single sample than did conventional solid culture, the current "gold
standard". In addition, the test was 99.2% specific, showing positive results
in only 5 of 609 culture-negative patients, all of whom were symptomatic with
pulmonary disease. The test detected 200 of the 205 patients with rifampicin
resistance (97.6% sensitive) and was over 98% specific in
rifampicin-susceptible patients.

"The Xpert(R) MTB/RIF test is a ground-breaking advance, which is great
to see coming from a product development partnership," said Dr Peter Small,
Senior Program Officer for TB at the Bill & Melinda Gates Foundation, whose
accompanying editorial was published today. "We also need additional support
from many partners to ensure that new technologies reach those in need, and
truly disrupt the spread of TB."

About FIND:

FIND is a non-profit Swiss organization established in 2003, with offices
in Switzerland, Uganda and India. Its mission is to develop, evaluate,
demonstrate, and accelerate the roll out of new diagnostic tests and
platforms for diseases of poverty, including TB, malaria and human African
trypanosomiasis. FIND's approach is to address diagnostic needs across
disease areas so that tests can also be implemented at levels of the health
care system closer to where patients first seek care. FIND has active
collaborations with over 100 partners, including Ministries of Health,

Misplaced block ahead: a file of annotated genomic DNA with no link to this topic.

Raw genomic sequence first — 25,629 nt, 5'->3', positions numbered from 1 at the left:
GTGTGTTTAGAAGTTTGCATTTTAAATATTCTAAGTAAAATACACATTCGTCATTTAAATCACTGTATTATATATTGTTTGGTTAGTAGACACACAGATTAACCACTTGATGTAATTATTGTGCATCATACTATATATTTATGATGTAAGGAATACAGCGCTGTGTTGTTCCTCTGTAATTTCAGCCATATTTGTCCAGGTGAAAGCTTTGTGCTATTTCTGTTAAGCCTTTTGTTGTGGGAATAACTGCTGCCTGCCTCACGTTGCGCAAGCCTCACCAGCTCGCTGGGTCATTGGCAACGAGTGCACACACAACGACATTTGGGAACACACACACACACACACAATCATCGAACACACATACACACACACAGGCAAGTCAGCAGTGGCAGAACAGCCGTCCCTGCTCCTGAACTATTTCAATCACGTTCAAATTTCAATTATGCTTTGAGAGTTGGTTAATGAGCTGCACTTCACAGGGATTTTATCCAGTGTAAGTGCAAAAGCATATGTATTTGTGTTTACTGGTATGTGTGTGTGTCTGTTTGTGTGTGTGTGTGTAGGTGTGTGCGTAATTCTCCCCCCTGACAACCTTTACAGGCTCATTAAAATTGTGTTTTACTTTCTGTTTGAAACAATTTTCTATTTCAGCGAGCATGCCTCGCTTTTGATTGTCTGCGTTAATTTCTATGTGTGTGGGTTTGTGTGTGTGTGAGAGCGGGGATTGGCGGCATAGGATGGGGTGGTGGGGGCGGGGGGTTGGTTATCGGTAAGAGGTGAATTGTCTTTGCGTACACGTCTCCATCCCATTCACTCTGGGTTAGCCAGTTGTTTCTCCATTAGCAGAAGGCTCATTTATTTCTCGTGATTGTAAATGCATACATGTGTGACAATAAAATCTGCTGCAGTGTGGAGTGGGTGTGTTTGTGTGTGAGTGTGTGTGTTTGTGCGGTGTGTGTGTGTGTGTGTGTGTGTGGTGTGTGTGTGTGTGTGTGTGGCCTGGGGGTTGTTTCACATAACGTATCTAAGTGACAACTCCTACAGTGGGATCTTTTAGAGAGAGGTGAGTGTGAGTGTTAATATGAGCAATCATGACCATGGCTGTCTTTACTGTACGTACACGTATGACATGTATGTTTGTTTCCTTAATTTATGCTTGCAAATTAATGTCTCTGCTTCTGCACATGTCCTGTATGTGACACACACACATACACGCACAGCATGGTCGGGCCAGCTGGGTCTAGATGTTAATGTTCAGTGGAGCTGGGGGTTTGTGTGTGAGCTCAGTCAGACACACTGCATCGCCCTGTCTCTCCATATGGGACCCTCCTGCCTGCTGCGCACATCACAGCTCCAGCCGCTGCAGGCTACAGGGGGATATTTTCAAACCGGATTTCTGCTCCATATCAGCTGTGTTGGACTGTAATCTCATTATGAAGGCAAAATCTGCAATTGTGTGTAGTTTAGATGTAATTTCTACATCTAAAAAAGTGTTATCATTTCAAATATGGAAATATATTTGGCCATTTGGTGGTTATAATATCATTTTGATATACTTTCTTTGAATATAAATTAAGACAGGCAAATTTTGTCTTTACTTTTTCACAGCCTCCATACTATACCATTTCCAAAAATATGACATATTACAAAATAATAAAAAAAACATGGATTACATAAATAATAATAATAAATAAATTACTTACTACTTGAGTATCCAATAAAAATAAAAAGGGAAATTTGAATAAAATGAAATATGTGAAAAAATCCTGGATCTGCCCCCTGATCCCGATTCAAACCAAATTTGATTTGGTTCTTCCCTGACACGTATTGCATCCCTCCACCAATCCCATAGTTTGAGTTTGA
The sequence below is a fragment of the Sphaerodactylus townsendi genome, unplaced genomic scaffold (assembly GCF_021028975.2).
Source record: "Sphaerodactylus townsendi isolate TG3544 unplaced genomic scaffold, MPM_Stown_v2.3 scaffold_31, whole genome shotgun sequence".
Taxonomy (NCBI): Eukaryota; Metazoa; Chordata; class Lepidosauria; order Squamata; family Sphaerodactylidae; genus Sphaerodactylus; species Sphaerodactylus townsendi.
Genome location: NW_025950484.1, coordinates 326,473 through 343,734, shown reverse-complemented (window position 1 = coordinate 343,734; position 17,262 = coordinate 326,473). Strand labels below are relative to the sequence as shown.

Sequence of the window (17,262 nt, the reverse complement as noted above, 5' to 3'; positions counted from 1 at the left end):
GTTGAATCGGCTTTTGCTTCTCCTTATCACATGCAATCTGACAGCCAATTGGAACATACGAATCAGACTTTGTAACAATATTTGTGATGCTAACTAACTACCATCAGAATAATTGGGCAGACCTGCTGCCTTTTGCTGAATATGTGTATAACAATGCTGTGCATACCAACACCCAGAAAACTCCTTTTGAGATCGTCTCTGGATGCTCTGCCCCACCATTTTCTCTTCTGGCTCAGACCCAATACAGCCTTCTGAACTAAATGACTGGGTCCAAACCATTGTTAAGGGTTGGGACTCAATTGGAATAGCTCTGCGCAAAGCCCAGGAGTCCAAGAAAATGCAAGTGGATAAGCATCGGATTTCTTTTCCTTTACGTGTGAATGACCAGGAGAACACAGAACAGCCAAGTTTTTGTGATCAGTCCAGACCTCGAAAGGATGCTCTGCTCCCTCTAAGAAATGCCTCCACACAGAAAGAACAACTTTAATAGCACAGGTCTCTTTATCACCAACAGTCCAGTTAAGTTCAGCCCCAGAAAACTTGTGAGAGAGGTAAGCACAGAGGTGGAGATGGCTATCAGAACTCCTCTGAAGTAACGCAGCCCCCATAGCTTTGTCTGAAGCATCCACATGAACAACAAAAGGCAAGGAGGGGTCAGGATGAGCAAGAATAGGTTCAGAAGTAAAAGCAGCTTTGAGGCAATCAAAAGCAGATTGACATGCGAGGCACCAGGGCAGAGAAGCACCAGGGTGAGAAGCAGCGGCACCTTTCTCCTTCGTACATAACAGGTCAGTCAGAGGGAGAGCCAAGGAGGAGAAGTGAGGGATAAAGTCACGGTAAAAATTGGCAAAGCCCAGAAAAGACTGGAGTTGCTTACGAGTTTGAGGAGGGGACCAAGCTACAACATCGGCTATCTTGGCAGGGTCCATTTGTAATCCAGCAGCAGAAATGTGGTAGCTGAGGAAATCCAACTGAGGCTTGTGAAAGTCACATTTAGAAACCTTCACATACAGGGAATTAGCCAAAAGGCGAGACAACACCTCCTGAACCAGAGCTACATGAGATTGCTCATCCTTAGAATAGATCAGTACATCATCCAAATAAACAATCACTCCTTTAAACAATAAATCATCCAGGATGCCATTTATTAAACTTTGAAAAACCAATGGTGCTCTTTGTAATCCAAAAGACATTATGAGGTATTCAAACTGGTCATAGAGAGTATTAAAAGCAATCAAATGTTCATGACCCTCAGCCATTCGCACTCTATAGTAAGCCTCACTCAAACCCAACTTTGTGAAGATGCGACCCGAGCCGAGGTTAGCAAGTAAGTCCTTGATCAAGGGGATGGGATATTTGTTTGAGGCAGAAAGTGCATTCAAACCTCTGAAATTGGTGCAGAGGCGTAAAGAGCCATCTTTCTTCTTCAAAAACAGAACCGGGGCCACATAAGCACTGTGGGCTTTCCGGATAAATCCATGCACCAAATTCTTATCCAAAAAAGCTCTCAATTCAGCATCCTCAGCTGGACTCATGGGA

bilateral and multilateral organizations, such as WHO, research
institutes/academia, commercial partners and clinical trial sites.

In addition to its contribution to diagnostic advances for TB (with four
diagnostic tools endorsed by WHO into global policy since 2007), and malaria
(with the completion of the first-ever product testing program for rapid
diagnostic tests), FIND has a significant program targeted at neglected
diseases. Current donors include the Bill & Melinda Gates Foundation, the
Government of the Netherlands, the European Union, UNITAID, the UK Department
for International Development, National Institutes of Health (USA) and
others. FIND is ISO 9001:2008 and ISO 13485:2003 certified.

For more information, please visit:

(1) Boehme et al., Rapid Molecular Detection of Tuberculosis and Rifampin


    For Media Inquiries:
    Lakshmi Sundaram
    Advocacy Officer

    In the US
    Ian Temple
    Senior Associate | Global Health Strategies

Media, Lakshmi Sundaram, Advocacy Officer of FIND (Foundation for Innovative New Diagnostics), +41-79-935-6419, Lakshmi.sundaram at; or Ian Temple, Senior Associate | Global Health Strategies, +1-347-852-0708, itemple at, for FIND (Foundation for Innovative New Diagnostics)